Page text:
Incorporating electronic commerce in world trade agreements

Since the adoption of the [General Agreement on Trade in Services] ([GATS]), there has been a rapid expansion of the delivery of services electronically ('e-commerce'). This has challenged the adequacy of the GATS rules for classifying e-commerce services and has created ambiguity as to the market assess commitments made by WTO members with respect to e-services. Given that, historically, there was a physical proximity between the service provider and the consumer, the GATS concentrated on obtaining commitments that would facilitate physical access between service providers and consumer (modes 2, 3 and 4). The rise of e-services has diminished, and in some cases eliminated the need for a physical proximity between the service provider and the consumer.

GATS established the WTO rules framework for trade of services, with the aim of expanding 'such trade under the conditions of transparency and progressive liberalisation' (preamble to GATS).

The inclusion of e-services within the framework of GATS raises the issue of which mode covers this form of services trade, in particular whether mode 1 (cross-border transactions) or mode 2 (consumption abroad transactions) is more appropriate. This classification issue has significant policy implications, since current levels of market access commitments indicate that in many service categories, most countries have agreed to place no restrictions on mode 2 (i.e. made a commitment of 'none') and have reserved the right to place restrictions on mode 1 (listed £unbound' in mode 1).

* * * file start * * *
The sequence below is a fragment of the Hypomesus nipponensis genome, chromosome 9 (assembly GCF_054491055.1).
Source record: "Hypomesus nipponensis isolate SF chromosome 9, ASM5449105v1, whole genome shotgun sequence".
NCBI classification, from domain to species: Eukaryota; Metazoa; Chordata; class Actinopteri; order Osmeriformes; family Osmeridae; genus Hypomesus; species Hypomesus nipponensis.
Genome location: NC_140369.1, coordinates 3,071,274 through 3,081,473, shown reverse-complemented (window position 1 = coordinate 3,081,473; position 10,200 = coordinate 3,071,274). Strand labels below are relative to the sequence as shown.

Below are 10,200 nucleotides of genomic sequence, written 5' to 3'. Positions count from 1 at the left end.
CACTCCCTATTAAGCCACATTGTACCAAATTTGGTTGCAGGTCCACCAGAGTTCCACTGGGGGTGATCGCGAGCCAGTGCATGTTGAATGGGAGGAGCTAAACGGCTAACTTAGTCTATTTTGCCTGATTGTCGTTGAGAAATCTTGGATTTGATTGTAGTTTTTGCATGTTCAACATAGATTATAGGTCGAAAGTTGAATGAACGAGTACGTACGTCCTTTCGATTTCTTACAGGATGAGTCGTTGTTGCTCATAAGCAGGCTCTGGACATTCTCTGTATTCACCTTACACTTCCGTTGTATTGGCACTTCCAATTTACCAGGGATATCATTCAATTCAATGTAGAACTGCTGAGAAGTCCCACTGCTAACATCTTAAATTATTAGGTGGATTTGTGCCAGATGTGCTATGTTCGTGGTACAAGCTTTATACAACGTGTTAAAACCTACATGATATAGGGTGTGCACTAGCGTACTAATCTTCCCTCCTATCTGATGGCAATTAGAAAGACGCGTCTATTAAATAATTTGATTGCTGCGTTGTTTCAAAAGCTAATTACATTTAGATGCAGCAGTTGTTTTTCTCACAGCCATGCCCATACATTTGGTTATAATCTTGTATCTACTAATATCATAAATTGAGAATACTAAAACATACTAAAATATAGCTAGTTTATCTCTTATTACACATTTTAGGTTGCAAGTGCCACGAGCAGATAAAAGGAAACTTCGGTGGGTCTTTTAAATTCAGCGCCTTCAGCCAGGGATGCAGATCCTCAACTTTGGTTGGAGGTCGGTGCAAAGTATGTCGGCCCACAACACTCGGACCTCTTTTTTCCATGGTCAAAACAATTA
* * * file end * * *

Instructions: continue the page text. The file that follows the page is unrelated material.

If e-commerce is classified as mode 2, it would mean that the commitments made as a result of the URA agreement negotiating process and in subsequent accession negotiations, would be significantly extended. If, however, e-services as classified as mode 1, the lack of £none' commitments means that WTO members would have the ability to apply regulatory measures to e-commerce, which could represent market restraint or safeguard measures on foreign suppliers. This problem may become more acute, as e-commerce increasingly replaces 'establishment of commercial presence in a foreign market' as the preferred mode of delivery. This issue of classification, and its implication for domestic regulation, extends across many services sectors, including business services (especially data processing and database services), construction and related engineering services, and entertainment and sporting services.

The expansion of e-commerce, and its treatment within the WTO rules framework, also raises concerns about the fiscal implications. If e-commerce is duty-free, countries are foregoing a potential source of tax revenue. This is a concern particularly for developing countries, where the reduction in tariffs and related trade measures, has significantly reduced an important source of tax revenue.

The 1998 Geneva Ministerial Meeting adopted a work programme on issues relating to electronic commerce, which has identified a number of issues on which members have expressed divergent views. These include: 1. whether electronic commerce should remain duty free; 2. whether existing WTO rules should be applied to e-commerce, and if so, how e-commerce should be classified as a distinct regulatory domain in international trade; and 3. policy coherence in this area between WTO and other organisations, including WIPO.

The European Union wishes to see the results of the WTO Work programme, and the current practice of not imposing customs duties on electronic transmissions reviewed. The aim is to reach agreement on a list of basic principles to prevent new barriers to e-commerce, covering inter alia, issues such as domestic negotiation, anti-competitive practices and clarification of the application of GATS rules.

Type Classification:
E: Emanations of other strategies